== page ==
The AVMA's inveterate hatred of homeless cats is well documented but its abhorrent killing policies reveal it to be a thoroughly reprehensible moneygrubbing fraud. That is not even taking into consideration its naked collaboration with factory farmers, slaughterhouses, vivisectors, and sportsmen and entertainers who exploit and abuse animals. In short, anyone who would rely upon it for guidance on how shelter animals should be treated also no doubt would find the minimalist protections afforded laboratory animals under the feeble Animal Welfare Act as worthy of praise.
Crim is such a no-good rotter that he did not even have the bon sens to stop there, but instead went on to ludicrously claim that gassing animals is humane. "It's actually very humane and it's very quick," he declared to WPTV. "This is just an anomaly."
He also apparently believes in resurrections. "There were no vital signs and for whatever reason as time went on the cat came back to life," he told The Salt Lake Tribune in the article cited supra. That puts him in the same class as evangelist Oral Roberts who during his lifetime claims to have raised the dead.
Unfortunately, there is not any way of verifying Crim's claim as to the efficacy of his killing chamber but, generally speaking, killing animals with carbon monoxide is far from being foolproof. That is why some shelters are on record as admitting to wringing the necks of cats and dogs that have survived gassing attempts as well as drowning others in buckets of water.
In Andrea's case, WVCAS actually made four separate attempts on her life. Besides gassing her twice, it not only attempted to suffocate her in a plastic bag but also to freeze her to death in an icebox.
After that, the shelter finally gave up and threw in the towel. "It was just one of those things where they (sic) thought this cat obviously wants to live," Crim told the Daily Mail on October 19th. (See "The Cat That Wouldn't Die!") "Let's give it a chance to find a permanent home."
A statement such as that is difficult to believe because if Crim and WVCAS were serious about placing Andrea in a new home they would have done so weeks ago instead of electing to take the cheap and easy route by snuffing out her life.
Secondly, anyone so callous as to nonchalantly refer to the taking of an innocent life as "just one of those things" quite obviously would not have felt ill at ease at either Treblinka or Buchenwald. More than likely, WVCAS ultimately spared Andrea's life simply because it was too cheap and miserly to spend any more time and money killing her.
Crim's comments expose WVCAS as fervently believing the en masse eradication of cats, dogs, and other helpless animals to be little more than a sadistic game designed for its own amusement and livelihood. Such behavior is reminiscent of drunken louts who, while beating their spouses to a bloody pulp, never stop out of compassion but rather only once their arms grow too tired to inflict any more damage.
Andrea may have survived WVCAS's multiple attempts on her life but she did not come away unscathed. The double exposure to the deadly carbon monoxide has left her with undetermined neurological damage that is reflected in an unsteady gait.
It additionally is feared that she may have suffered serious liver and kidney damage. She initially was taken to Orchard Animal Clinic in Centerville for emergency treatment and later transferred to the Community Animal Welfare Society's (CAWS) no-kill shelter in Clearfield.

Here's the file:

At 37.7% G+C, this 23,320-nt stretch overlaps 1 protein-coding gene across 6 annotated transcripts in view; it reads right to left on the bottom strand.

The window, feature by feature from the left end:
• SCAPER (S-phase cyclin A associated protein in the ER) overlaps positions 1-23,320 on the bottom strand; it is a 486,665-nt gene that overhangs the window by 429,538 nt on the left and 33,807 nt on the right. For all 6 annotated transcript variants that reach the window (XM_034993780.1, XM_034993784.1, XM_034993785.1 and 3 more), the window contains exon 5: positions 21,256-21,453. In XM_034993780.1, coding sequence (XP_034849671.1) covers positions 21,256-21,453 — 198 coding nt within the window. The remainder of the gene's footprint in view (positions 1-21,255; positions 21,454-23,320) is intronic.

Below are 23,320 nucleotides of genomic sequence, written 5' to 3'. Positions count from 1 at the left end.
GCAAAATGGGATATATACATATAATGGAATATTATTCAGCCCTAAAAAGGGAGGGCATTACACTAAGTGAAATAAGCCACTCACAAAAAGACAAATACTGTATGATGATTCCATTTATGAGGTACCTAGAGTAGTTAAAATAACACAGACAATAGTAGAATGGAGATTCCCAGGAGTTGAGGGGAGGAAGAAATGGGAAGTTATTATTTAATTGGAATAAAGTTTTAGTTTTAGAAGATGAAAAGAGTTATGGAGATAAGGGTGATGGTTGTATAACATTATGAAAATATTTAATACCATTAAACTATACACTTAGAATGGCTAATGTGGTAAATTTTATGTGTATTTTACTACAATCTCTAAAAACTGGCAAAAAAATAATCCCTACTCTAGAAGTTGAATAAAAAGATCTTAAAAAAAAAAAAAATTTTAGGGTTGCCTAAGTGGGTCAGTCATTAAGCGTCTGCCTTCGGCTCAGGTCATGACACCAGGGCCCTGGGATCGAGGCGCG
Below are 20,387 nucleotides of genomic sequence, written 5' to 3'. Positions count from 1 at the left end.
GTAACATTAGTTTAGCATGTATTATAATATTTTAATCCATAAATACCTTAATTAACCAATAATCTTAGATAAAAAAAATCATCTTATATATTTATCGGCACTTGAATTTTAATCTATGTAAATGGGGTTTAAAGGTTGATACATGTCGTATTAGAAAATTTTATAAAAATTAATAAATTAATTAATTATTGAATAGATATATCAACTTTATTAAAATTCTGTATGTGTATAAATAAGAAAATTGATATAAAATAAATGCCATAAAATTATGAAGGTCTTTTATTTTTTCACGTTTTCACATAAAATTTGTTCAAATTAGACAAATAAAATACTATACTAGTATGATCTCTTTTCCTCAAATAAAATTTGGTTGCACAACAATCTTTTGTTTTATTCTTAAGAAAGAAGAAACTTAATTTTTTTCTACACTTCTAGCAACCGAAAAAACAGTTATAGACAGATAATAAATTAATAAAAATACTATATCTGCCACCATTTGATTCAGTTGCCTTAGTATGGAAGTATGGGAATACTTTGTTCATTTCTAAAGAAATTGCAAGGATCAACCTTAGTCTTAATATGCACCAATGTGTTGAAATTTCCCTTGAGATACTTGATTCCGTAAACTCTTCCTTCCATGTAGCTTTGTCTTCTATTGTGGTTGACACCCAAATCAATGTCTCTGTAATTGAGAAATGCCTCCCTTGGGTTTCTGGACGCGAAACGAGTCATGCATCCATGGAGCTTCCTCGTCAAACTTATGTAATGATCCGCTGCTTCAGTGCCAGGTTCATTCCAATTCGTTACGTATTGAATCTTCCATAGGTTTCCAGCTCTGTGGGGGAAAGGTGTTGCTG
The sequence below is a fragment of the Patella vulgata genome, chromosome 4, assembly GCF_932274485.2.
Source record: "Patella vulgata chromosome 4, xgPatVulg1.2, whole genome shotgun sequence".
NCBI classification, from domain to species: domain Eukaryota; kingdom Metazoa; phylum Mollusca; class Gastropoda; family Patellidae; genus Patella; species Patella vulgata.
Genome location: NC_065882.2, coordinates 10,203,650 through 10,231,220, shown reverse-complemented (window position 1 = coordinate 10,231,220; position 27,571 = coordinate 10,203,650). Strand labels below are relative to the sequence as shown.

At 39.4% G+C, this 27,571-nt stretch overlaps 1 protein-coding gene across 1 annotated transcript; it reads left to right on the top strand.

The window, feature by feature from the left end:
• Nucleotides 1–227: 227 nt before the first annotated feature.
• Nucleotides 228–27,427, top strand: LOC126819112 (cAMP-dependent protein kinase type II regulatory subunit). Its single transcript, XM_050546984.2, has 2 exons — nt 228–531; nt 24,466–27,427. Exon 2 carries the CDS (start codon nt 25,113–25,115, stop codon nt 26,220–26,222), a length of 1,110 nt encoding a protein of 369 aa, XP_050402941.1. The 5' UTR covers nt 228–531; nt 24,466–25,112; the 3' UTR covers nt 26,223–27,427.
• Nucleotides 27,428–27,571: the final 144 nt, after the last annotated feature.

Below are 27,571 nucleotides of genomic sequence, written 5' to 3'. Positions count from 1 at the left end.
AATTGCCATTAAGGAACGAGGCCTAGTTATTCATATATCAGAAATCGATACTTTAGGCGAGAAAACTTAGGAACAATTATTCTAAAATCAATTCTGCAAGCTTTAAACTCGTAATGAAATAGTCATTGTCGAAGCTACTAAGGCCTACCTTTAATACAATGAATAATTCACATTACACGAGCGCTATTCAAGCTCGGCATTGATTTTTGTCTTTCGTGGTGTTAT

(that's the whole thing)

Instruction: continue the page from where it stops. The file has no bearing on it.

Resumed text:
She since has been placed in foster care with CAWS' volunteer Janita Coombs of Syracuse. (See photo above of Andrea treating Coombs to a game of catch the string.)
At last report, she is said to be eating and drinking but having some difficulties using the litter box. Blood and urine samples taken from her are said to be mostly normal. Nevertheless, attending veterinarians have recommended to Coombs and CAWS that she remain in foster care for a few more weeks before being spayed and placed with another family.
In the meantime, her caretakers and well-wishers from around the world remain on tenterhooks hoping against hope that she did not suffer any significant damage from the carbon monoxide. Nevertheless, she certainly is faring considerably better than she was at WVCAS.
"When we first got her, she had some difficulty walking. When they found her hypothermic in the freezer she had vomited and defecated on herself, but she has since seemed to recover quite well," Coombs told The Salt Lake Tribune in the article cited supra. "If you just look at her she looks perfectly healthy."
Like everyone else, Coombs has been impressed with Andrea's will to live. "She's pretty tough, obviously," she marveled to the Daily Mail in the article cited supra. "She's definitely got some will to live."
Since carbon monoxide gas chambers are perfectly legal in Utah, it is going to be difficult for CAWS to hold WVCAS accountable. Undeterred nonetheless, it is planning on putting in a request under the Government Records Access Management Act (GRAMA) for Andrea's shelter file and it may also file a complaint against the shelter. At the very least, WVCAS should be held liable for Andrea's veterinary treatment for as long as she lives.
More generally speaking, CAWS has placed itself in the untenable position of advocating on the one hand for the abolition of gas chambers while simultaneously continuing to support traditional shelters on the other hand. It is, however, its wrongheaded policy of blaming the public for the hideous crimes that shelters and Animal Control officers voluntarily choose to commit that is the most revolting. After all, no society exterminates orphans and abandoned children just because their parents have failed to fulfill their obligations to them.